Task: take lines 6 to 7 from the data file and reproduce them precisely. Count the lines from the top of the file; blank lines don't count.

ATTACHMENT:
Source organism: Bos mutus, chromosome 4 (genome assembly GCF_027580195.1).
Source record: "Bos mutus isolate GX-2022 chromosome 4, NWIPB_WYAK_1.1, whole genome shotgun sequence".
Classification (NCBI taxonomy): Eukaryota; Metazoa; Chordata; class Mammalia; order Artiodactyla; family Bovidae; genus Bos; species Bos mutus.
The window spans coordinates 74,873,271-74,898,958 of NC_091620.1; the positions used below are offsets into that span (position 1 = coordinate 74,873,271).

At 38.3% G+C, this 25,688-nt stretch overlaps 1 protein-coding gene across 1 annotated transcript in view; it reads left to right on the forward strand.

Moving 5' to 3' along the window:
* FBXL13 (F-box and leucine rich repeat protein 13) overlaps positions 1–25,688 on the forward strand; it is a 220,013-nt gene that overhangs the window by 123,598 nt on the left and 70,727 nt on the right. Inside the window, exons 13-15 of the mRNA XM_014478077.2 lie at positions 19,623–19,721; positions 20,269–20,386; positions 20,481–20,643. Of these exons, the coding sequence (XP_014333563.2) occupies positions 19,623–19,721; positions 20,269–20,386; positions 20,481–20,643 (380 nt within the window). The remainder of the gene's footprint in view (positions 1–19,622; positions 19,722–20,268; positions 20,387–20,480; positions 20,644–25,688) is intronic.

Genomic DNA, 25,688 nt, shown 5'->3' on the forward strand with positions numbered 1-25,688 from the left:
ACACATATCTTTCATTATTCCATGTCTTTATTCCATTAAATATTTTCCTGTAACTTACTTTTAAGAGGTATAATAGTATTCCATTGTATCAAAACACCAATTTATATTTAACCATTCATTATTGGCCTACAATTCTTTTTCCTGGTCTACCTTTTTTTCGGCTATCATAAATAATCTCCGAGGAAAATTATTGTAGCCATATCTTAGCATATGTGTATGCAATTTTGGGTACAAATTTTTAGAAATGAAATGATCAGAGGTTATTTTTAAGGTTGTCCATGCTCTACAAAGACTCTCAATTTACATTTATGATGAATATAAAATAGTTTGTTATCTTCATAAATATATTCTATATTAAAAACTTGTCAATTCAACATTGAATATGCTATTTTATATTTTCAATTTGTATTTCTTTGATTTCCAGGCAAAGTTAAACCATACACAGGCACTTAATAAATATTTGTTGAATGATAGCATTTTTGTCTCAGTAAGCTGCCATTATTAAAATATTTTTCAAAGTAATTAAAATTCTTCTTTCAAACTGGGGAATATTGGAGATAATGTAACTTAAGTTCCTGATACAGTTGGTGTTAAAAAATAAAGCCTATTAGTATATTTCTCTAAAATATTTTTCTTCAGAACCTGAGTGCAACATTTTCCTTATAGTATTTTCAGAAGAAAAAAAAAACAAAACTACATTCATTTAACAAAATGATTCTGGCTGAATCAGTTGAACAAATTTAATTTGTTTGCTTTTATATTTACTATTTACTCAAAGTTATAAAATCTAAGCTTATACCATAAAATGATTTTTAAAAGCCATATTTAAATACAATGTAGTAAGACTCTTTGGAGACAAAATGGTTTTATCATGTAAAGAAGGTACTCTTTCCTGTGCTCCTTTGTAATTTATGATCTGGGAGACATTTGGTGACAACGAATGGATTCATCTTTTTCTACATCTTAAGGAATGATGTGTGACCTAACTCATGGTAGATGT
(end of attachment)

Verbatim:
Moving 5' to 3' along the window:
* FBXL13 (F-box and leucine rich repeat protein 13) overlaps positions 1–25,688 on the forward strand; it is a 220,013-nt gene that overhangs the window by 123,598 nt on the left and 70,727 nt on the right. Inside the window, exons 13-15 of the mRNA XM_014478077.2 lie at positions 19,623–19,721; positions 20,269–20,386; positions 20,481–20,643. Of these exons, the coding sequence (XP_014333563.2) occupies positions 19,623–19,721; positions 20,269–20,386; positions 20,481–20,643 (380 nt within the window). The remainder of the gene's footprint in view (positions 1–19,622; positions 19,722–20,268; positions 20,387–20,480; positions 20,644–25,688) is intronic.